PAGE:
Results tagged ‘ trade ’
The Astros have traded catcher Humberto Quintero and center fielder Jason Bourgeois to the Kansas City Royals in exchange for Minor League lefthander Kevin Chapman and a player to be named later.
Both players hugged teammates and said their goodbyes as they left the facility following Tuesday’s game. Bourgeois was scheduled to start Tuesday against the Cardinals but was scratched just before first pitch. Quintero was supposed to play in the second half of the game, but he wound up not playing.
“It was a great opportunity to get my first full season in and now somebody wants me,” Bourgeois said. “I’ll always have place in my heart for Houston. I grew up there, so I think that says a lot.”
The 24-year-old Chapman, who was selected by KC in the fourth round of the 2010 June Draft out of the University of Florida, was one of the top strikeout pitchers in the Texas League while at Northwest Arkansas in 2011. In 25 relief appearances, he tallied 50 strikeouts in 39 2/3 innings pitched while totaling three saves.
Chapman began the 2011 season at Class A Wilmington where he struck out 40 batters in just 22 1/3 innings in 15 appearances with seven saves. His combined stats for 2011 were a 1-4 mark with a 4.94 ERA in 40 appearances with 10 saves and 90 strikeouts in 62 innings.
“Jason and Humberto were a big part of this team last year and both will be missed,” general manager Jeff Luhnow said in a statement. “They are quality players and well-liked in Houston. This deal gives us an opportunity to add prospect depth and we are excited about both players coming our way.”
Bourgeois, a 30-year-old Houston native, appeared in 93 games last year for the Astros, hitting .294 with 16 RBIs and 31 stolen bases. He was considered one of the favorites for the backup outfielder role, but the Astros added depth in that department in the offseason by bringing in Travis Buck, Jack Cust and Fernando Martinez, among others.
“It’s bittersweet,” Bourgeois said. “You always want to have a uniform on. I’m going to another organization and I’m glad somebody wants me.”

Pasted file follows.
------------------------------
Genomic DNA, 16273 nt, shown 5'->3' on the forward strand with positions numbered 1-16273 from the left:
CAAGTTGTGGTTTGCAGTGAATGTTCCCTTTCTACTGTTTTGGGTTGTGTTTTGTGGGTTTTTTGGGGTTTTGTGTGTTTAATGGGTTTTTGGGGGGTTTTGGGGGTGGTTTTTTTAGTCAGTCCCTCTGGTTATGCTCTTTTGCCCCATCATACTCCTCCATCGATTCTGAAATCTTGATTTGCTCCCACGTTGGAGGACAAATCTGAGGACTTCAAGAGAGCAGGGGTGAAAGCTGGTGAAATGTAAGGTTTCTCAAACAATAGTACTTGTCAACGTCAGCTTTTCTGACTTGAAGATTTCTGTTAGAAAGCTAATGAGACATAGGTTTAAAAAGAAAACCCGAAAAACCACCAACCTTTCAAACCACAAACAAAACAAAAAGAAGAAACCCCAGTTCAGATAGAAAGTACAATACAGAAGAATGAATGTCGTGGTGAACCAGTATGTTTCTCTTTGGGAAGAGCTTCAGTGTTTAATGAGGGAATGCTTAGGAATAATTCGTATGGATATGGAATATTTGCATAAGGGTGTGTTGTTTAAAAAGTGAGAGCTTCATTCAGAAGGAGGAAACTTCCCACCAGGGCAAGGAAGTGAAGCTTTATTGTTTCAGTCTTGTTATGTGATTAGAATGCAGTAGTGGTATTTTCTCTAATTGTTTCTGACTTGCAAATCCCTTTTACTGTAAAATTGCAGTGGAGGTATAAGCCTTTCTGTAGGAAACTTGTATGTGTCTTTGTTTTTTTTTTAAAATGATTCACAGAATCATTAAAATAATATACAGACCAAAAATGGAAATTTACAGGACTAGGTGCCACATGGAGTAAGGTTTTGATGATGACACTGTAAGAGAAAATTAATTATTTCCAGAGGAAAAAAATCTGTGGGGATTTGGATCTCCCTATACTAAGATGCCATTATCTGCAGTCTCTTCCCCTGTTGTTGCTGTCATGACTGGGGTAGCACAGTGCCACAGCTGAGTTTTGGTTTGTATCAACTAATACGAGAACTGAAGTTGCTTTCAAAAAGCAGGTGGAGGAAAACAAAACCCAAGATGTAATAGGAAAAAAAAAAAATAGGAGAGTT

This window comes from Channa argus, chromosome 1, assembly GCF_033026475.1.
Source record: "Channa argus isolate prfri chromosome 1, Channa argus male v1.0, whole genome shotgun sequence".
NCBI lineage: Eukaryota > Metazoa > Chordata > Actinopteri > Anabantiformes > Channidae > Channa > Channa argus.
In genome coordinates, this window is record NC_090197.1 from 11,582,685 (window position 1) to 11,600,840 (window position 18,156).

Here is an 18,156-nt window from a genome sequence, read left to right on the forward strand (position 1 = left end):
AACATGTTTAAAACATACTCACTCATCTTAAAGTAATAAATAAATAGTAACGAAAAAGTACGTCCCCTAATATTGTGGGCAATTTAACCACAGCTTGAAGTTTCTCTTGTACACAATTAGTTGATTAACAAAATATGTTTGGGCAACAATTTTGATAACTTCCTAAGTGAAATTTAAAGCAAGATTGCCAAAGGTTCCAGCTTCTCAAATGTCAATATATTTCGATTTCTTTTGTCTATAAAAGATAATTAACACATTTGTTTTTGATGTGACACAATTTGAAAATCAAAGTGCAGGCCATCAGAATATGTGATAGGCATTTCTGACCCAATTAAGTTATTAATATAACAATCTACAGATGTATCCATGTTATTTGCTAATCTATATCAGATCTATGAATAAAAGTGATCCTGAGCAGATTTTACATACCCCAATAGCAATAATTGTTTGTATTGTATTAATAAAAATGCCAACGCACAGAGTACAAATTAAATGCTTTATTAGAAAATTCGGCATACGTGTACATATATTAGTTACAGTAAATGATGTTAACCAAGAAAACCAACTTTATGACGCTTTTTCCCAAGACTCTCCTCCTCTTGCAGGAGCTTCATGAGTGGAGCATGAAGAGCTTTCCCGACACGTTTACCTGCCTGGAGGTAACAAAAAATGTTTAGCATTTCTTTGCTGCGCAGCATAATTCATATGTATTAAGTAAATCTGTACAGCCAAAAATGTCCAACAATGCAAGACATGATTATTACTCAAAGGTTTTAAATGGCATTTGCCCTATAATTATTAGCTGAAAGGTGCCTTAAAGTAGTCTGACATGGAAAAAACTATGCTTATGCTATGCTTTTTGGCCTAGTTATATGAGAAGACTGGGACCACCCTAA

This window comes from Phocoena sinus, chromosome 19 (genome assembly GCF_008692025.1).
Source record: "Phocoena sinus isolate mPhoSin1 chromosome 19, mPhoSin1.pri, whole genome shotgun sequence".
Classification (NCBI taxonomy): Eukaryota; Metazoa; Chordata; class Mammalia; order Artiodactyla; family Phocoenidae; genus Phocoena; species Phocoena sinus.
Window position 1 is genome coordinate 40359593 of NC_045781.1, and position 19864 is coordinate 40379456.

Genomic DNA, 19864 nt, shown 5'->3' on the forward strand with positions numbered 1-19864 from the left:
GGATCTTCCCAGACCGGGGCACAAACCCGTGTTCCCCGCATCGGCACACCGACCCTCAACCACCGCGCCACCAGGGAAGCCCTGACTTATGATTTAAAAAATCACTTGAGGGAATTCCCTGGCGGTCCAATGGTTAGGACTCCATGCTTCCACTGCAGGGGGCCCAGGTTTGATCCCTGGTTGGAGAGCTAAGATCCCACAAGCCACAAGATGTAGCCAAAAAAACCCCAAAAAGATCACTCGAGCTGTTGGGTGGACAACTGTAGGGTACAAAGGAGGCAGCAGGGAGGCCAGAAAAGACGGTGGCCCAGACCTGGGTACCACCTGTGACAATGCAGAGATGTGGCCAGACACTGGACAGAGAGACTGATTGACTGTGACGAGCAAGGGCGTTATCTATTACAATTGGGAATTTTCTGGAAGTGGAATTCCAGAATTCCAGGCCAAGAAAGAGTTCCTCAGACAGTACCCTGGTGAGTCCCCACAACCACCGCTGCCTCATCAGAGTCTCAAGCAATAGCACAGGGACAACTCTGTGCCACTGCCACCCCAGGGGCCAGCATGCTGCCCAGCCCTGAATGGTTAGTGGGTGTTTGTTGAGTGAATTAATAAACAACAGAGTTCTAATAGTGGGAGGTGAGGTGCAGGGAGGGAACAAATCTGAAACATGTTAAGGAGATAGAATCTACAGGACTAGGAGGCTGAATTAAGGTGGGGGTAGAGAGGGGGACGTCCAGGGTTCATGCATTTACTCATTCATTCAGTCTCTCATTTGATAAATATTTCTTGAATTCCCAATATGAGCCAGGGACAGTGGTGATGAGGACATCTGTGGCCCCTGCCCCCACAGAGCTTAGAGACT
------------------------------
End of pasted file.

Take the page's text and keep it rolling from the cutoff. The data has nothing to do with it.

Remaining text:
Bourgeois is a career .262 hitter with 46 stolen bases in 192 career Major League games with the White Sox and Astros, who claimed him off waivers in 2009.
Quintero, 32, is a hard-nosed backup catcher who has been with the club since 2005, the second-longest tenure on the team outside of Wandy Rodriguez. The strong-armed Quintero has spent parts of nine seasons in the big leagues and last year started 73 games at catcher when Jason Castro was lost for the season.
“I got my house and everything in Houston and I’m going to miss everybody here,” Quintero said. “Baseball is baseball and I’m going to go someplace else I get more opportunity to play.”
With Castro missing all of last year following knee surgery and undergoing foot surgery in December, the Astros signed Chris Snyder off the free agent market to add some depth at catcher. Castro is completely healthy
Quintero was bothered by a bulging disk in his back early in the spring, but the Royals had been scouting him for days as they search for a replacement for the injured Sal Perez. Quintero is a career .234 hitter with 15 homers and 94 RBIs in 379 career games.
For the first time since they were traded to the Phillies, pitcher Roy Oswalt and right fielder Hunter Pence return to Minute Maid Park for tonight’s game against the Astros. Oswalt has been with the Phillies for more than a year, but this will be his first trip to Houston in those red shoes. Pence was traded just a few weeks ago and is flourishing with the best team in baseball.